Prometastatic gene expression events occur during the early phases of prostate oncogenesis, even though overlaping with genes that induce primary cancer growth. Cytogenetic and genomic profiling analyses have identified many cancer-associated chromosomal abnormalities consisting mainly in losses in the early phases of sporadic primary prostate carcinoma. Metastatic genes are those in which gains in oncogene functional activity or lack of tumor suppressor genes enable cancer cells to detach, escape into the circulation, penetrate and colonize distant organs. In metastatic prostate carcinoma some genes, such as MTA1 and MYBL2, are differentially upregulated in comparison to primary site, while IGFBP, DAN1, FAT and RAB5A appear to be downregulated. Epigenetic alterations, such as histone deacetylation/hypermethylation, are also involved in the metastasis promotion. Nevertheless, during oncogenesis and cancer progression, prostate cancer cells may regain pluripotent stem cell-like properties or, as an alternative, may be, them selves, malignant stem cell clones, equipped with self-renewal mechanisms. Pleiotropic contributions to cancer progression and metastatic spread are also brought up from a variety of tumor microenvironment-associated factors. Moreover, inflammatory processes can partecipate in prostate tumorigenesis and cancer progression through several mechanisms, such as generation of both oxygen and nitrogen reactive species, induction of cyclooxygenase-2 and production of growth factors and cytokines by neutrophils and macrophages of host microenvironment. The knowledge of both genetic and microenvironmental cancer aggressiveness factors is necessary to define timing and suitability of therapeutical strategies.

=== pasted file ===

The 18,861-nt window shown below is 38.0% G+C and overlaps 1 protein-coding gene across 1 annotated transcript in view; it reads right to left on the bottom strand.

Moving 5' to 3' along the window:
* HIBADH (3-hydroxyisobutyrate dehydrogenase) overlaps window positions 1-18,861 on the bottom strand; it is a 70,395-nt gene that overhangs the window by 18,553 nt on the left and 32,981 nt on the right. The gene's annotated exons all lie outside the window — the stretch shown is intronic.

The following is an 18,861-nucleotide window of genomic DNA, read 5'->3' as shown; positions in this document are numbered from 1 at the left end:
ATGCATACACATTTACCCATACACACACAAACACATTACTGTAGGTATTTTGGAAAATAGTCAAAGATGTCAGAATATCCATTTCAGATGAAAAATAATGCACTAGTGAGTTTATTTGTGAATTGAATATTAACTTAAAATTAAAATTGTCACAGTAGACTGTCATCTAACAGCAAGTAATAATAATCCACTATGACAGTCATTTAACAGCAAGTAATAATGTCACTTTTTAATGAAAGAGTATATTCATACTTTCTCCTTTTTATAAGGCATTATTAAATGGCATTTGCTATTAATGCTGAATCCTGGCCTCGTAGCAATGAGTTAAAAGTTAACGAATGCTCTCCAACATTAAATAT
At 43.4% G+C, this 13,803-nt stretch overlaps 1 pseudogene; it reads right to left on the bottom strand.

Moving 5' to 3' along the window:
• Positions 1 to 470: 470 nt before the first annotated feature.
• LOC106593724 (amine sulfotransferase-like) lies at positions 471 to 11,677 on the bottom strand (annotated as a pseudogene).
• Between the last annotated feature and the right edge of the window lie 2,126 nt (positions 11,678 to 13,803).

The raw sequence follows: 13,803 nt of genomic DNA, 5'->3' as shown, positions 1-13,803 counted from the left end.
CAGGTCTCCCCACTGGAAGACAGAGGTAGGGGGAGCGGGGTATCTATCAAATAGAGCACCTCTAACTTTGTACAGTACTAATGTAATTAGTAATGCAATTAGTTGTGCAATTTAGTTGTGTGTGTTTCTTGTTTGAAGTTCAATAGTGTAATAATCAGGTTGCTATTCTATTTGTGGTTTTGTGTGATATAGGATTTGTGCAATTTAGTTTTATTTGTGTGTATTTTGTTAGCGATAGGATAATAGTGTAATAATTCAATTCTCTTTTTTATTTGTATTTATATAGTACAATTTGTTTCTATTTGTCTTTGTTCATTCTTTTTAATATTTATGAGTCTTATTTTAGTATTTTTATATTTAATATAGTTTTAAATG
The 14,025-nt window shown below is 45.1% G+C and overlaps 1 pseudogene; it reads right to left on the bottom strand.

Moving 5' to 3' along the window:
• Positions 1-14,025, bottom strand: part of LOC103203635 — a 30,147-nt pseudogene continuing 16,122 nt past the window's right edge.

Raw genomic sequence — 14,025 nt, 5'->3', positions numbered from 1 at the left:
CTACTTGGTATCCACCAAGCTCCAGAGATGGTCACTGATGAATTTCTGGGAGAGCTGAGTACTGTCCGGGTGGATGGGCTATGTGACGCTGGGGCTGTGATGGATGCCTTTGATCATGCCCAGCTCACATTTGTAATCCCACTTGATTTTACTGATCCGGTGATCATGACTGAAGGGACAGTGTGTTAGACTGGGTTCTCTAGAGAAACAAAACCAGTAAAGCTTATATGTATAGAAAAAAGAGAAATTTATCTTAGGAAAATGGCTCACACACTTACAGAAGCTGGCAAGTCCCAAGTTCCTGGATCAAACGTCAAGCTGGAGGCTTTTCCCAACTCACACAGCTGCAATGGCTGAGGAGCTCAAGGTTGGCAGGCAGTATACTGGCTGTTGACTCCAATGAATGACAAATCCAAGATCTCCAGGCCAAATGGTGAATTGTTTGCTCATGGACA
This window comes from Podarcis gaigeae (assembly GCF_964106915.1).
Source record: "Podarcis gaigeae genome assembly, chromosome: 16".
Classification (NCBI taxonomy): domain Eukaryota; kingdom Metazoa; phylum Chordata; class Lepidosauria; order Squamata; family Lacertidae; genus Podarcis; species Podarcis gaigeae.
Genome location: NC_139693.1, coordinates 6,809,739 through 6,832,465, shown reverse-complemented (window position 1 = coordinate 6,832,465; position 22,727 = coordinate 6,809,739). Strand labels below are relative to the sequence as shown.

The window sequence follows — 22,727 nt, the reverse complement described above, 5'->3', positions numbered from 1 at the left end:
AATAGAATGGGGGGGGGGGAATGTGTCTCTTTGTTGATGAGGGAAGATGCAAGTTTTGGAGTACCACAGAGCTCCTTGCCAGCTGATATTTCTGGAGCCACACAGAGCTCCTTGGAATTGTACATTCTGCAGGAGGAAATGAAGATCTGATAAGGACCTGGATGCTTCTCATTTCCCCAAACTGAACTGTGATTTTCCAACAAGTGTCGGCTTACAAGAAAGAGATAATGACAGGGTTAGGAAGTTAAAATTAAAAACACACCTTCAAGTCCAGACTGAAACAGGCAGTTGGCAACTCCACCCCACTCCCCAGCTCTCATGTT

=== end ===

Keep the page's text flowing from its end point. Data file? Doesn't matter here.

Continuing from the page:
Corresponding Author: Contardo Alberti, MD; Mobile: +39.331.98.23.032Free PDF Download
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Genetic and microenvironmental implications in prostate cancer progression and metastasis
Eur Rev Med Pharmacol Sci
Vol. 12 - N. 3